From the bunk bed, the dreamers "teach" us, in their dreams, that the Church cannot "TEACH" but that the dreamers can. By their dreamt of authority they can understand what the Church was, apparently, too dumb to understand, including its own history and that the Church is not the authority on Bible meaning, since the dreamers are. This would be absolutely insulting to Christians were the bootstrap argument dreamt by the dreamers not such a funny display of self importance.

      You still haven't answered why I should account for such bunk (and my question is no more insulting than yours - less, actually than yours, since deliberately reporting your dream amounts to an attack on the Church and on Christianity).

      Why, huh, should you be taken seriously?

      Hail o Church Of The Dreams of Torley et al (that was sarcasm).

      :-)

      Tom Cohoe

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    13. Vincent,
      You seem to be espousing a version of the "Hellenization thesis," popularized by Adolf von Harnack i.e. "The Theory of Theology's Fall into Hellenistic Philosophy" along with von Harnack's agenda for the restoration of a more Hebraic, more ethical pre-Hellenistic Christianity. This thesis is now discredited by numerous scholars closely examining the beliefs of the Ancient Near East (which have been shown to be dualist rather than physicalist, for example, contrary to promoters of the Hellenization thesis), the doctrines promoted by various Greek philosophers, and the way various Church Fathers employed some insights by certain philosophers because they fit with the testimony of scripture (the correspondence theory of truth, for example) and rejected others (the eternity of the material world, for example) because they contradicted Scripture. More details to come.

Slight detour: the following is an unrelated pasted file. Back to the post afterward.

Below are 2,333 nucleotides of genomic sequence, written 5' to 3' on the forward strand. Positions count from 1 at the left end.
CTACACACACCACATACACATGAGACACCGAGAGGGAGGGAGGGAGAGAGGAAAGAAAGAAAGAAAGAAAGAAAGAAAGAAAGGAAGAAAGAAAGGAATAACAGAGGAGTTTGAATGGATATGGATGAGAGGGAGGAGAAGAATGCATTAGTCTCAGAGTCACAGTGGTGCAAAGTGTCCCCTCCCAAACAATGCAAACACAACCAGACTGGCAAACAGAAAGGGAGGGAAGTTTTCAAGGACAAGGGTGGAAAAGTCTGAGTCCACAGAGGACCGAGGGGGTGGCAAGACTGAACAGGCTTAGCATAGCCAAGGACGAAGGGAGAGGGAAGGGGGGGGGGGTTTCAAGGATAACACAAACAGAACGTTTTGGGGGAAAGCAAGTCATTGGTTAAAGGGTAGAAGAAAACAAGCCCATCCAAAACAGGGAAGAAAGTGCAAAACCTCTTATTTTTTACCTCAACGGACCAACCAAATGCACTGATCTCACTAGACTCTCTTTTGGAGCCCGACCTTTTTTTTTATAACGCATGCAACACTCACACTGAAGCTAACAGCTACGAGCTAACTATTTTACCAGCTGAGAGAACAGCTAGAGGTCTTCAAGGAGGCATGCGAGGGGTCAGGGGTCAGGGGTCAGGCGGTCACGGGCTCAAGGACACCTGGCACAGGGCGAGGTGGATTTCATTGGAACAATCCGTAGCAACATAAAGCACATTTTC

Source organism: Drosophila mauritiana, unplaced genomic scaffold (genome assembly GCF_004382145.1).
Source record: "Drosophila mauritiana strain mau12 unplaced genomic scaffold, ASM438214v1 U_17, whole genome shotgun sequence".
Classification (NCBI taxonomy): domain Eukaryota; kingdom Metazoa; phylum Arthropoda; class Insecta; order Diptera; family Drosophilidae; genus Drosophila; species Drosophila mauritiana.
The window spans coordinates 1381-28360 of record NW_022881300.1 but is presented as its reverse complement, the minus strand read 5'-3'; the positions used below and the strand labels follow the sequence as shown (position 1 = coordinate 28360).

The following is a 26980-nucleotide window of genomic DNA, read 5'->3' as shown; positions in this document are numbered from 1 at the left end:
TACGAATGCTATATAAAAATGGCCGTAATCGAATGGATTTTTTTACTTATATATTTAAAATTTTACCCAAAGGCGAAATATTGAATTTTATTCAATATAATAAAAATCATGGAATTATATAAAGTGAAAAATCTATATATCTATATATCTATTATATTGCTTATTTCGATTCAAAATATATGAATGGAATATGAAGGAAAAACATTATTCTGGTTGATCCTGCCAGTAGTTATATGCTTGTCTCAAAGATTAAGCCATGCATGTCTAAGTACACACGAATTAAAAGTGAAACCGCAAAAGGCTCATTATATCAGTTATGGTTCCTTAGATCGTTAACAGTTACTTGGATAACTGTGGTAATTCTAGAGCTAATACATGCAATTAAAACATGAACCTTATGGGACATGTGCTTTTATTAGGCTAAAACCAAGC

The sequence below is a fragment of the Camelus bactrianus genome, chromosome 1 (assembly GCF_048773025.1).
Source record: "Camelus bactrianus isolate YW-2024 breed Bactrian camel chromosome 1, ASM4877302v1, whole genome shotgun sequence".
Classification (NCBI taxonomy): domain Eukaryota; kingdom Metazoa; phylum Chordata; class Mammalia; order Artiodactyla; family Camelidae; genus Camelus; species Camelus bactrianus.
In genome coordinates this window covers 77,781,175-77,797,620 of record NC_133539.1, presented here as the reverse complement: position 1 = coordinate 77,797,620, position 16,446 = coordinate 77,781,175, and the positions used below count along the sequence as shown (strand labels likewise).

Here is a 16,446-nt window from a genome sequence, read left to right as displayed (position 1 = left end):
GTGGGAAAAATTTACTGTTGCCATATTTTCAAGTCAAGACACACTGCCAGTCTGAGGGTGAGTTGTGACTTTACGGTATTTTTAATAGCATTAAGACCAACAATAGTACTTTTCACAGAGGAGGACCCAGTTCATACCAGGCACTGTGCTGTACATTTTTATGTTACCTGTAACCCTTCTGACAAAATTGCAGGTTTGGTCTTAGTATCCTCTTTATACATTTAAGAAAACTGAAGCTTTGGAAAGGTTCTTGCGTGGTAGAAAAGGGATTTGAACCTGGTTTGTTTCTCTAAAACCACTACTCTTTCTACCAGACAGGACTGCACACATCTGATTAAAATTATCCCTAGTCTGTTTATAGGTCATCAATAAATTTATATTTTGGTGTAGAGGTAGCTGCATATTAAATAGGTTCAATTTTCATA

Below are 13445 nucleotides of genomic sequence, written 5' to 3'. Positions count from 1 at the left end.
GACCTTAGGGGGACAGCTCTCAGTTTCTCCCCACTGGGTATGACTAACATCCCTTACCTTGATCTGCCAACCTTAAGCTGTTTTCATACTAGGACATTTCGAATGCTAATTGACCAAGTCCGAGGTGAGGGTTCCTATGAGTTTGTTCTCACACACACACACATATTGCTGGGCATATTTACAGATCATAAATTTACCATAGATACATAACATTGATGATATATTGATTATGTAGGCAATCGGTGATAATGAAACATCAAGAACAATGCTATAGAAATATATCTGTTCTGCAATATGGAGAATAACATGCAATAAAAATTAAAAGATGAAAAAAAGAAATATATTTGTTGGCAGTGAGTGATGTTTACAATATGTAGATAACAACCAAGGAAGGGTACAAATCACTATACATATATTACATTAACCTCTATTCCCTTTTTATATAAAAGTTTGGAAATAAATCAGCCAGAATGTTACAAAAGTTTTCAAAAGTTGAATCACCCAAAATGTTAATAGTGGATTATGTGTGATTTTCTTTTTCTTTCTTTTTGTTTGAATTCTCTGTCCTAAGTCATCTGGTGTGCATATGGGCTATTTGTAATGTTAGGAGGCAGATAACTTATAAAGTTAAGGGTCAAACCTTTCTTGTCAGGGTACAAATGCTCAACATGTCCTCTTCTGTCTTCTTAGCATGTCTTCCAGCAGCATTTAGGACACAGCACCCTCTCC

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    14. Hi Miguel,

      You refer to "the total lack of any official Church pronouncement in Biblical texts, Councils, or the Barque itself, to the effect that the Church believed in a corporeal God - even for five minutes, never mind centuries."

      I never claimed that the Church made an official pronouncement stating that God is corporeal. Official pronouncements are not the only guide to Church belief, however; one can also appeal to what has been "believed always, everywhere, and by all," as St. Vincent of Lerins put it. The witness of the early Church Fathers prior to c.300 A.D. is divided: Clement of Alexandria, Tatian the Syrian, Irenaeus and Origen (and possibly Athenagoras) affirm an incorporeal God, while Melito of Sardis, Tertullian and Lactantius affirm the contrary. Moreover, Origen admits that the Church's teaching on the subject was unsettled in his day: "How God himself is to be understood, - whether as corporeal and formed according to some shape or of a different nature from bodies" is "a point which is not clearly indicated in our teachings." (De Principiis, Preface, para. 9)

      Finally, there is overwhelming evidence (presented by Francesca Stavrakopoulou in her book, "God: An Anatomy") that the Biblical authors did not envisage God in classical theistic terms, but as a corporeal being. For instance, regarding the goddess Asherah, Stavrakopoulou writes that "scholars are now widely agreed that she functioned traditionally as Yahweh's consort" (p. 149). God originally had a wife. It was only after the return from the Babylonian Exile (in the late sixth century B.C.) that "Yahweh lost his wife, while other members of his divine council were downgraded from deities to minor divine beings, heavenly messengers, or cosmic abstractions" (p. 152). Thomas Römer comes to the same conclusion in his book, "The Invention of God" (Harvard University Press, 2015) - see https://www.hup.harvard.edu/catalog.php?isbn=9780674504974 .

      Finally, there is no good evidence of widespread Jewish or Christian belief in an incorporeal God in the first century A.D., and there is plenty of evidence to the contrary.